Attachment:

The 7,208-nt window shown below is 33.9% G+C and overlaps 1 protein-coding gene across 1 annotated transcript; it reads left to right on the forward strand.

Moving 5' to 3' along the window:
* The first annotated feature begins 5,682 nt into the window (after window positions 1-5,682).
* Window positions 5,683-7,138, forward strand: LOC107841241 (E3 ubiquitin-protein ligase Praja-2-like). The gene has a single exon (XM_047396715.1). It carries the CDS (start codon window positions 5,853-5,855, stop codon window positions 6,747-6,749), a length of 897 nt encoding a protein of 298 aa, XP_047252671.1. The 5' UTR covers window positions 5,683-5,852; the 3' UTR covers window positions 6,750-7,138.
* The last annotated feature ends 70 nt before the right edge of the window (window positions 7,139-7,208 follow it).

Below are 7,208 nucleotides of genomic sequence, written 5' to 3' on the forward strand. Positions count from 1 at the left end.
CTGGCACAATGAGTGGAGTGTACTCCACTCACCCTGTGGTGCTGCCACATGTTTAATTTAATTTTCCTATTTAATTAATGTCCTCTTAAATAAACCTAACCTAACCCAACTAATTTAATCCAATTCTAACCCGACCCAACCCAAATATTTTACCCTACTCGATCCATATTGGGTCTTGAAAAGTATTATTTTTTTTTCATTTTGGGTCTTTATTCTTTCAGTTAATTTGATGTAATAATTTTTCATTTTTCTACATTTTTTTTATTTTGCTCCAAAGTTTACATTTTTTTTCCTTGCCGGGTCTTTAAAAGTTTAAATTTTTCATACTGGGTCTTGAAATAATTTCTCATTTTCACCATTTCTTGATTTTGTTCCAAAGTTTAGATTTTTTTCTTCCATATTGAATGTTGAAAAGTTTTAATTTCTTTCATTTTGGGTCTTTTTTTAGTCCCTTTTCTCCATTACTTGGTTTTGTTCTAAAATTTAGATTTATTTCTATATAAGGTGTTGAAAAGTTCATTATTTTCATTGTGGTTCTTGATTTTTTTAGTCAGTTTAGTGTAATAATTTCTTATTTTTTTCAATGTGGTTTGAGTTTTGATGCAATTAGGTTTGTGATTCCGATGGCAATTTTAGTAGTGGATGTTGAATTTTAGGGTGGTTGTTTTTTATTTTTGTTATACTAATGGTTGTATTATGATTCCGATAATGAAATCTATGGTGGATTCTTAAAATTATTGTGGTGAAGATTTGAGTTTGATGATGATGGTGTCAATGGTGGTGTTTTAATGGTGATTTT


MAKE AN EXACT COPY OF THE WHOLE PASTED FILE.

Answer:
The 7,208-nt window shown below is 33.9% G+C and overlaps 1 protein-coding gene across 1 annotated transcript; it reads left to right on the forward strand.

Moving 5' to 3' along the window:
* The first annotated feature begins 5,682 nt into the window (after window positions 1-5,682).
* Window positions 5,683-7,138, forward strand: LOC107841241 (E3 ubiquitin-protein ligase Praja-2-like). The gene has a single exon (XM_047396715.1). It carries the CDS (start codon window positions 5,853-5,855, stop codon window positions 6,747-6,749), a length of 897 nt encoding a protein of 298 aa, XP_047252671.1. The 5' UTR covers window positions 5,683-5,852; the 3' UTR covers window positions 6,750-7,138.
* The last annotated feature ends 70 nt before the right edge of the window (window positions 7,139-7,208 follow it).

Below are 7,208 nucleotides of genomic sequence, written 5' to 3' on the forward strand. Positions count from 1 at the left end.
CTGGCACAATGAGTGGAGTGTACTCCACTCACCCTGTGGTGCTGCCACATGTTTAATTTAATTTTCCTATTTAATTAATGTCCTCTTAAATAAACCTAACCTAACCCAACTAATTTAATCCAATTCTAACCCGACCCAACCCAAATATTTTACCCTACTCGATCCATATTGGGTCTTGAAAAGTATTATTTTTTTTTCATTTTGGGTCTTTATTCTTTCAGTTAATTTGATGTAATAATTTTTCATTTTTCTACATTTTTTTTATTTTGCTCCAAAGTTTACATTTTTTTTCCTTGCCGGGTCTTTAAAAGTTTAAATTTTTCATACTGGGTCTTGAAATAATTTCTCATTTTCACCATTTCTTGATTTTGTTCCAAAGTTTAGATTTTTTTCTTCCATATTGAATGTTGAAAAGTTTTAATTTCTTTCATTTTGGGTCTTTTTTTAGTCCCTTTTCTCCATTACTTGGTTTTGTTCTAAAATTTAGATTTATTTCTATATAAGGTGTTGAAAAGTTCATTATTTTCATTGTGGTTCTTGATTTTTTTAGTCAGTTTAGTGTAATAATTTCTTATTTTTTTCAATGTGGTTTGAGTTTTGATGCAATTAGGTTTGTGATTCCGATGGCAATTTTAGTAGTGGATGTTGAATTTTAGGGTGGTTGTTTTTTATTTTTGTTATACTAATGGTTGTATTATGATTCCGATAATGAAATCTATGGTGGATTCTTAAAATTATTGTGGTGAAGATTTGAGTTTGATGATGATGGTGTCAATGGTGGTGTTTTAATGGTGATTTT